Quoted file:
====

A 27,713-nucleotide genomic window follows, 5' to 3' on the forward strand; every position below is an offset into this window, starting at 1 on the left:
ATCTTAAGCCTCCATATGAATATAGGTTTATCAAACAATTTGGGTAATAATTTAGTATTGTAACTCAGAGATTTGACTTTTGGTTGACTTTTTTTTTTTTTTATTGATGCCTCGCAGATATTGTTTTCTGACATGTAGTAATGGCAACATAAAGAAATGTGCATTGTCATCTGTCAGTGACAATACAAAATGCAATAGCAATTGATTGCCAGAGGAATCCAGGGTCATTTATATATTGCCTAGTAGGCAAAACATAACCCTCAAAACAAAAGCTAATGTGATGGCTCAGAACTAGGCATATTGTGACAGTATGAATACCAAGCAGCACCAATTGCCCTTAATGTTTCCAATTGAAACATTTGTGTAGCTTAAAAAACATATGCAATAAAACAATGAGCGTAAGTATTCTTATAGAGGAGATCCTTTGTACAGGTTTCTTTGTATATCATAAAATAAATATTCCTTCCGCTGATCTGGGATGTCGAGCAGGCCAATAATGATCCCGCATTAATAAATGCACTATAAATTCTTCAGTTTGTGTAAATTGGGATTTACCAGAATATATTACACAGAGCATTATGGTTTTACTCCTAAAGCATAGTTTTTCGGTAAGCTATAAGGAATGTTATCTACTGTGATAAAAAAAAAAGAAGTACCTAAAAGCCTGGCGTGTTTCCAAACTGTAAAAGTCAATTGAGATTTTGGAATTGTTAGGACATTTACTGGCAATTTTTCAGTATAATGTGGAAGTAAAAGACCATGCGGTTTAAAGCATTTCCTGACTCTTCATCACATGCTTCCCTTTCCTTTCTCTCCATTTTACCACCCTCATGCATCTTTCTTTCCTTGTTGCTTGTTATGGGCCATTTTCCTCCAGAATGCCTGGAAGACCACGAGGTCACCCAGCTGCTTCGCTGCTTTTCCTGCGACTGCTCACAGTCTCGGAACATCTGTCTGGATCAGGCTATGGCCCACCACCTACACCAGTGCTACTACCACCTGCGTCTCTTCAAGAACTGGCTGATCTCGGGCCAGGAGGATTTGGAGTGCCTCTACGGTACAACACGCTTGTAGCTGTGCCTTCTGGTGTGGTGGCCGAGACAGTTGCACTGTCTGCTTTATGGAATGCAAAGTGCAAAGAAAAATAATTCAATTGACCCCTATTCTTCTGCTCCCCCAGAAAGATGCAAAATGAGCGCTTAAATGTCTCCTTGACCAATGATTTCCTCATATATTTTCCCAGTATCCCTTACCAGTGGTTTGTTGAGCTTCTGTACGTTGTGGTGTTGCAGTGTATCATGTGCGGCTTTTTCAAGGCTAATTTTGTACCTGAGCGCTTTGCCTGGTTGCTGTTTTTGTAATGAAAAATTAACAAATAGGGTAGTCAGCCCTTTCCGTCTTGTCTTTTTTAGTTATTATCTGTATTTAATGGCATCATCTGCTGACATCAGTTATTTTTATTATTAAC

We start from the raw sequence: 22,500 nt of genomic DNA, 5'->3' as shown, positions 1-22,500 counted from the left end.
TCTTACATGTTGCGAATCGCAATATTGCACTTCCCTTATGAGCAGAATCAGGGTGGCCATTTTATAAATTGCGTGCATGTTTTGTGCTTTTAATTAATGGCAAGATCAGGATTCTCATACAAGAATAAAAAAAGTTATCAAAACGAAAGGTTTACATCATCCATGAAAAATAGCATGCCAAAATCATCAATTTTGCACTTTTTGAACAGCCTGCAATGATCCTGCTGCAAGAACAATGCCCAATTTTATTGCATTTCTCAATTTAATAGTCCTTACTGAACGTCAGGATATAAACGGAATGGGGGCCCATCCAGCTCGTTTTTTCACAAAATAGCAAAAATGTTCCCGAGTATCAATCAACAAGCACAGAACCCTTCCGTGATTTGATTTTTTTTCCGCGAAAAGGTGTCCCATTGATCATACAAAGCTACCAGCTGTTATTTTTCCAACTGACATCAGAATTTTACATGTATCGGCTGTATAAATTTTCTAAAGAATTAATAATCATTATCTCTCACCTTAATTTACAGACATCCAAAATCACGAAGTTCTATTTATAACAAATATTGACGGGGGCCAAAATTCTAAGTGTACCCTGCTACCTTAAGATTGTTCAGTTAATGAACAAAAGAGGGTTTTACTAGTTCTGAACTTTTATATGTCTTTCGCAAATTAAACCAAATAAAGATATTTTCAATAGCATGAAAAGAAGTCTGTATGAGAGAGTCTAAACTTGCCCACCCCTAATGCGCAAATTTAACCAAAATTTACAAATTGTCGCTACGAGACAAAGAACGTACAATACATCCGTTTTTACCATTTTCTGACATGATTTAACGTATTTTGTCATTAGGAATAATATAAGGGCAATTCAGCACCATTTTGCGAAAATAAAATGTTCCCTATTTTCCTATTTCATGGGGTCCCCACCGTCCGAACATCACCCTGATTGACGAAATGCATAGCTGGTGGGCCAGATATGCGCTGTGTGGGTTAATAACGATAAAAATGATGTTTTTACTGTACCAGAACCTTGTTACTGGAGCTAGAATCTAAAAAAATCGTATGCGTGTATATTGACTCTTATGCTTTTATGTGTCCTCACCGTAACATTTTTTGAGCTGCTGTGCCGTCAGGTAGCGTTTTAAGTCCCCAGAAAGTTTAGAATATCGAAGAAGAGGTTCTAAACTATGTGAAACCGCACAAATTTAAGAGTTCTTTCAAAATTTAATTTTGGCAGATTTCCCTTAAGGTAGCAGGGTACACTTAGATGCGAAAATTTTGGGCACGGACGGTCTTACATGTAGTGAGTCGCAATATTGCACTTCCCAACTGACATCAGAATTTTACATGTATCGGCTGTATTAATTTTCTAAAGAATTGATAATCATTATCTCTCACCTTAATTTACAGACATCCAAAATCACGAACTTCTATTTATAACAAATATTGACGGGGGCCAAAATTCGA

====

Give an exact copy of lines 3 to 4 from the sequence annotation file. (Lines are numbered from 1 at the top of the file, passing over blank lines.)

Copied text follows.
We start from the raw sequence: 22,500 nt of genomic DNA, 5'->3' as shown, positions 1-22,500 counted from the left end.
TCTTACATGTTGCGAATCGCAATATTGCACTTCCCTTATGAGCAGAATCAGGGTGGCCATTTTATAAATTGCGTGCATGTTTTGTGCTTTTAATTAATGGCAAGATCAGGATTCTCATACAAGAATAAAAAAAGTTATCAAAACGAAAGGTTTACATCATCCATGAAAAATAGCATGCCAAAATCATCAATTTTGCACTTTTTGAACAGCCTGCAATGATCCTGCTGCAAGAACAATGCCCAATTTTATTGCATTTCTCAATTTAATAGTCCTTACTGAACGTCAGGATATAAACGGAATGGGGGCCCATCCAGCTCGTTTTTTCACAAAATAGCAAAAATGTTCCCGAGTATCAATCAACAAGCACAGAACCCTTCCGTGATTTGATTTTTTTTCCGCGAAAAGGTGTCCCATTGATCATACAAAGCTACCAGCTGTTATTTTTCCAACTGACATCAGAATTTTACATGTATCGGCTGTATAAATTTTCTAAAGAATTAATAATCATTATCTCTCACCTTAATTTACAGACATCCAAAATCACGAAGTTCTATTTATAACAAATATTGACGGGGGCCAAAATTCTAAGTGTACCCTGCTACCTTAAGATTGTTCAGTTAATGAACAAAAGAGGGTTTTACTAGTTCTGAACTTTTATATGTCTTTCGCAAATTAAACCAAATAAAGATATTTTCAATAGCATGAAAAGAAGTCTGTATGAGAGAGTCTAAACTTGCCCACCCCTAATGCGCAAATTTAACCAAAATTTACAAATTGTCGCTACGAGACAAAGAACGTACAATACATCCGTTTTTACCATTTTCTGACATGATTTAACGTATTTTGTCATTAGGAATAATATAAGGGCAATTCAGCACCATTTTGCGAAAATAAAATGTTCCCTATTTTCCTATTTCATGGGGTCCCCACCGTCCGAACATCACCCTGATTGACGAAATGCATAGCTGGTGGGCCAGATATGCGCTGTGTGGGTTAATAACGATAAAAATGATGTTTTTACTGTACCAGAACCTTGTTACTGGAGCTAGAATCTAAAAAAATCGTATGCGTGTATATTGACTCTTATGCTTTTATGTGTCCTCACCGTAACATTTTTTGAGCTGCTGTGCCGTCAGGTAGCGTTTTAAGTCCCCAGAAAGTTTAGAATATCGAAGAAGAGGTTCTAAACTATGTGAAACCGCACAAATTTAAGAGTTCTTTCAAAATTTAATTTTGGCAGATTTCCCTTAAGGTAGCAGGGTACACTTAGATGCGAAAATTTTGGGCACGGACGGTCTTACATGTAGTGAGTCGCAATATTGCACTTCCCAACTGACATCAGAATTTTACATGTATCGGCTGTATTAATTTTCTAAAGAATTGATAATCATTATCTCTCACCTTAATTTACAGACATCCAAAATCACGAACTTCTATTTATAACAAATATTGACGGGGGCCAAAATTCGA